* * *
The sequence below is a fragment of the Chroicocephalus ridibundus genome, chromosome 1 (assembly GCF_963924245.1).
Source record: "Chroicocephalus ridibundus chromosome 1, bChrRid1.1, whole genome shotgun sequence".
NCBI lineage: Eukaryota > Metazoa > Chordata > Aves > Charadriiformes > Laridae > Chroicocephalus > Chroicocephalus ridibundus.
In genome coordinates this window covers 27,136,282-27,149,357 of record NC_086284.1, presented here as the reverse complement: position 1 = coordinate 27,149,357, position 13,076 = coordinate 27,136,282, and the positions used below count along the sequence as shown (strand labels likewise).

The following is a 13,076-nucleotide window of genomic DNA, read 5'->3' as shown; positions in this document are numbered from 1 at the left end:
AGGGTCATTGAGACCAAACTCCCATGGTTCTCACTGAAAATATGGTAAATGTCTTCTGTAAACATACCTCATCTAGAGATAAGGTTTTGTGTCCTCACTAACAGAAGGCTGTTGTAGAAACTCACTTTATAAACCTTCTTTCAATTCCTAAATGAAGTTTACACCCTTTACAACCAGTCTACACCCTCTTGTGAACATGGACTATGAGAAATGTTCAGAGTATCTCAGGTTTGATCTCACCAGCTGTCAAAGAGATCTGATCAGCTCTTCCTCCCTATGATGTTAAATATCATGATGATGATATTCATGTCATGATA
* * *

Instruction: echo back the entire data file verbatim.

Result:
The sequence below is a fragment of the Chroicocephalus ridibundus genome, chromosome 1 (assembly GCF_963924245.1).
Source record: "Chroicocephalus ridibundus chromosome 1, bChrRid1.1, whole genome shotgun sequence".
NCBI lineage: Eukaryota > Metazoa > Chordata > Aves > Charadriiformes > Laridae > Chroicocephalus > Chroicocephalus ridibundus.
In genome coordinates this window covers 27,136,282-27,149,357 of record NC_086284.1, presented here as the reverse complement: position 1 = coordinate 27,149,357, position 13,076 = coordinate 27,136,282, and the positions used below count along the sequence as shown (strand labels likewise).

The following is a 13,076-nucleotide window of genomic DNA, read 5'->3' as shown; positions in this document are numbered from 1 at the left end:
AGGGTCATTGAGACCAAACTCCCATGGTTCTCACTGAAAATATGGTAAATGTCTTCTGTAAACATACCTCATCTAGAGATAAGGTTTTGTGTCCTCACTAACAGAAGGCTGTTGTAGAAACTCACTTTATAAACCTTCTTTCAATTCCTAAATGAAGTTTACACCCTTTACAACCAGTCTACACCCTCTTGTGAACATGGACTATGAGAAATGTTCAGAGTATCTCAGGTTTGATCTCACCAGCTGTCAAAGAGATCTGATCAGCTCTTCCTCCCTATGATGTTAAATATCATGATGATGATATTCATGTCATGATA